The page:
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According To Real Estate Mogul David Osborn, Wealth Can’t Wait. But It Doesn’t Come Quickly Either


You have to be willing to sacrifice and focus for several years at a time.

Everyone wants to believe they can get rich quick—that’s why pyramid schemes have been in existence for so long.

But the truth is, accumulating wealth takes strategy, knowledge, and patience. There is no “quick” way to do it. You have to be willing to sacrifice and focus for several years at a time.

So, anyone looking for an easy route is going to be sorely disappointed—or broke.

My buddy David Osborn knows a thing or two about this. He’s the best-selling author of Wealth Can’t Wait, a book that guides the reader through a five-point plan to get your finances in shape and start building wealth.

And he knows what he’s talking about: Osborn has built one of the top real estate brokerages in the world while founding over 50 companies. He recently joined me on my podcast to talk about making money, how to educate yourself on building wealth, building capital, putting it to work for you, and so much more.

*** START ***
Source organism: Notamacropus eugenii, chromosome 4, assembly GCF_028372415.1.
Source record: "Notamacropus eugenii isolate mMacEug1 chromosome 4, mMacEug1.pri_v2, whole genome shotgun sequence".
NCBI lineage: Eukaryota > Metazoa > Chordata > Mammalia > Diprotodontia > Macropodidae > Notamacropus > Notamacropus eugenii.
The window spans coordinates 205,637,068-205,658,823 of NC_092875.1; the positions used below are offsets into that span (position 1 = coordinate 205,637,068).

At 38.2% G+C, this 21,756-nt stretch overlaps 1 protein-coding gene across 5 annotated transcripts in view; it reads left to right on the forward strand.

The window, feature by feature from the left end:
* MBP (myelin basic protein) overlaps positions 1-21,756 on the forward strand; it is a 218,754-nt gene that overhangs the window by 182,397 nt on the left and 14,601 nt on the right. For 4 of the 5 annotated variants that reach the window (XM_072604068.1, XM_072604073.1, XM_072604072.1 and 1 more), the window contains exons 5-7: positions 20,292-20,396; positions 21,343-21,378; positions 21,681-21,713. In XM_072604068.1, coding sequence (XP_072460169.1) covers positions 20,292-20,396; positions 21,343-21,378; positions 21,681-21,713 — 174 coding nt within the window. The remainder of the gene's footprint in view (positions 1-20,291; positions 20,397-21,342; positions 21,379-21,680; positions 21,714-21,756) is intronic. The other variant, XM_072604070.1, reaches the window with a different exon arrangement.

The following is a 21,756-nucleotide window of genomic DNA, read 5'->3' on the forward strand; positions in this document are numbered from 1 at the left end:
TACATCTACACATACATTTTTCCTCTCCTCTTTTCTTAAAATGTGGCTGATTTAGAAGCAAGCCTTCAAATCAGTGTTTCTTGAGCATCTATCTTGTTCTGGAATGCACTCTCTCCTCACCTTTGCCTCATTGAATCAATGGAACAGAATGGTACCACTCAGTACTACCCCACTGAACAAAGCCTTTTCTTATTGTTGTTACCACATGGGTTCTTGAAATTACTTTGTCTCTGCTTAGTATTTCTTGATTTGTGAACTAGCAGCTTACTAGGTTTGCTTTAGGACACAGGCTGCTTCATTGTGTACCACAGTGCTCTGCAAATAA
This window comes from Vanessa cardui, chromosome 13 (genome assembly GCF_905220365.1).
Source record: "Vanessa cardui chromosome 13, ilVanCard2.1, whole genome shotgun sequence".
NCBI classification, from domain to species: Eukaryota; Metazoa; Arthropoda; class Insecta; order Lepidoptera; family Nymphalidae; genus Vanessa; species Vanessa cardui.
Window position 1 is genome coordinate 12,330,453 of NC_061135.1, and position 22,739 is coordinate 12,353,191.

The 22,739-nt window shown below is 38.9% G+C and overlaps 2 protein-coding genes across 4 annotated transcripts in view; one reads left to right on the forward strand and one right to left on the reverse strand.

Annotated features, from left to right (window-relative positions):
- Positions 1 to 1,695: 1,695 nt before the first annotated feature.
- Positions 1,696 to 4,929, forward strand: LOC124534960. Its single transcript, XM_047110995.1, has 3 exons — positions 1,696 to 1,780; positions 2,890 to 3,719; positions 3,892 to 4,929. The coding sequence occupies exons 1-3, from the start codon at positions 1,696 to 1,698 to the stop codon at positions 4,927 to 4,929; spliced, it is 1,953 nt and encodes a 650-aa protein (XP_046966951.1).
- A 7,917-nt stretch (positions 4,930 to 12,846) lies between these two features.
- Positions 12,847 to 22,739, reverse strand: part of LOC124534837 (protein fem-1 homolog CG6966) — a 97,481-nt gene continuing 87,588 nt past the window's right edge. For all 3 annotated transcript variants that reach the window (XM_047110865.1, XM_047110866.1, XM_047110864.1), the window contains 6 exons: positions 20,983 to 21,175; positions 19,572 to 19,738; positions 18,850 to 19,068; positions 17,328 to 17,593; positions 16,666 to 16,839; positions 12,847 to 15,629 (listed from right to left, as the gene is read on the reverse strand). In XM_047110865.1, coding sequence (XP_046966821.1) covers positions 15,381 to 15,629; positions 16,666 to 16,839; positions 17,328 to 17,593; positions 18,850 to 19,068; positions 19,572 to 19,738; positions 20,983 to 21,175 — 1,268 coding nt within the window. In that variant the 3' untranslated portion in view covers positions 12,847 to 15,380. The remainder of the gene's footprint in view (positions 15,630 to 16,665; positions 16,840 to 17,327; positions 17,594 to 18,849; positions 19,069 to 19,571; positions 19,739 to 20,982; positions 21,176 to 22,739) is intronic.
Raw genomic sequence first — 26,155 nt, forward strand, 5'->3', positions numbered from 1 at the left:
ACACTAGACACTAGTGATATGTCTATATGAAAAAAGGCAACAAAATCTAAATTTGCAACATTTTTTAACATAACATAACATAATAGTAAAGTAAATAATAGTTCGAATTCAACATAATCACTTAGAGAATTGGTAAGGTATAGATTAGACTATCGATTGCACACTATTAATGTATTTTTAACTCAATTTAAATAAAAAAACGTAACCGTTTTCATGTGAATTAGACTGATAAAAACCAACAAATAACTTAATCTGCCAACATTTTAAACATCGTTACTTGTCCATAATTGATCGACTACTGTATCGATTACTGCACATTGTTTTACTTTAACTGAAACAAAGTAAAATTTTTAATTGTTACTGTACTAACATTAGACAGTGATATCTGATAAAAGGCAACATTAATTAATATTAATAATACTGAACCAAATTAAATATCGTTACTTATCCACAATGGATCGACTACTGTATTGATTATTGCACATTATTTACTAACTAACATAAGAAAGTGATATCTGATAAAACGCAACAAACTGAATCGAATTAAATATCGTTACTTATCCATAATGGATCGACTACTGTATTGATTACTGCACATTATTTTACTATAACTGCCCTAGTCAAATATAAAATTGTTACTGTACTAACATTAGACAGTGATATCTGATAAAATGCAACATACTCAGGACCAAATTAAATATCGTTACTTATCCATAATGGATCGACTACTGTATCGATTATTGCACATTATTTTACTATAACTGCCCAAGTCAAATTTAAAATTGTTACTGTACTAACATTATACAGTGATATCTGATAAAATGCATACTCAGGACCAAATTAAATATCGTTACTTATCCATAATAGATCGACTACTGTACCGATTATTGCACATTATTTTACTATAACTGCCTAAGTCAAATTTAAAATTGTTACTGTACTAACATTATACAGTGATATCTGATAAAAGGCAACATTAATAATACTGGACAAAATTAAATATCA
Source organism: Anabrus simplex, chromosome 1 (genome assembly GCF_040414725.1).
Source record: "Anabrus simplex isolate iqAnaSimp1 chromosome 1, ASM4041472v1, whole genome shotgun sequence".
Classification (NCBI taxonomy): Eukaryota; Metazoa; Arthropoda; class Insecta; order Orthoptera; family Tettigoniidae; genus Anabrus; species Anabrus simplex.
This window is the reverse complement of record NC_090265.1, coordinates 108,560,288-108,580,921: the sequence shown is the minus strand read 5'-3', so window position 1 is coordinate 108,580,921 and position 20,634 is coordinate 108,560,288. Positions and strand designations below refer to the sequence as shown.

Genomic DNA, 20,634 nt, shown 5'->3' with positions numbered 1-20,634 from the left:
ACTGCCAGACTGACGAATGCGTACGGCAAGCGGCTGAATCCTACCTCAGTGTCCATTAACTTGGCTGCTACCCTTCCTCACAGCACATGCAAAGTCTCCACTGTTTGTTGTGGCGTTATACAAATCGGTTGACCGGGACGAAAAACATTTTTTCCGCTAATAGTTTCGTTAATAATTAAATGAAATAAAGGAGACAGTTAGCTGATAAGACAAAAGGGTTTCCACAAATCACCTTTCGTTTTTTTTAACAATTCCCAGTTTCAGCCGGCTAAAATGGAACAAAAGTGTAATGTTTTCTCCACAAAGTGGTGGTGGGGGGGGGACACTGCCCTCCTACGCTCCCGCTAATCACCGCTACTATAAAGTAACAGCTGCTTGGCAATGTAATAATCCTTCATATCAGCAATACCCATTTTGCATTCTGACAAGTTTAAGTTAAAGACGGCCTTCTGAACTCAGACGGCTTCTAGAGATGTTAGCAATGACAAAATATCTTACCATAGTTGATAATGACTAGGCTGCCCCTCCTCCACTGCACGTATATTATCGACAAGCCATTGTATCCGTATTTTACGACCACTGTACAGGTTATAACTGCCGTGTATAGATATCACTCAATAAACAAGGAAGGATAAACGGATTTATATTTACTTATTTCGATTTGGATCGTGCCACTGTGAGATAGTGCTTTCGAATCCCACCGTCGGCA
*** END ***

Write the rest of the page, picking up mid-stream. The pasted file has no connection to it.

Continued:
If you’re looking for a ton of practical insights that you can put to work in your life immediately, then you should keep reading (or you can check out the podcast episode here).

You can’t improve your money situation if you aren’t willing to talk about it.

First of all, Osborn is so straightforward about money it shocks even me.

“I think money’s probably one of the top three most important things in the world,” says Osborn. “People may say it’s not, but if you don’t have any, try starting there and see how you feel about it then.” Osborn believes things only improve if you’re willing to talk about them, so when it comes to people’s relationship with money, he figures you may as well be blunt.

“If you don’t have a conversation around wealth, how you’re gonna get there, what you’re gonna do to be successful,” continues Osborn, “then you get what you get and don’t throw a fit. I mean, don’t be surprised if you never talk about money and you’re broke when you retire. And 65% of the country lives on Social Security or worse, so that’s like failing.”

But people don’t want to talk about money. It lives in the shame closet, and the brave few willing to haul it out and hold it up to the light earn themselves a massive following by doing so.

Most people lack basic money skills—and that’s gotta change.

They don’t teach us in school how to manage our budget.

We all venture into adulthood having no idea how to handle money in a smart and responsible way. If you’re lucky, your parents sat you down and said, “Hey, don’t buy things you don’t need and don’t spend over what you’re making each month.”

Now, that might sound like “no duh” advice, but so many people don’t follow that—partly because they don’t know they’re supposed to.

Basic skills like balancing a checkbook, avoiding excess credit card debt, and understanding where your expenses are going each month go a long way in helping you build financial health. And it takes good money health to eventually build wealth.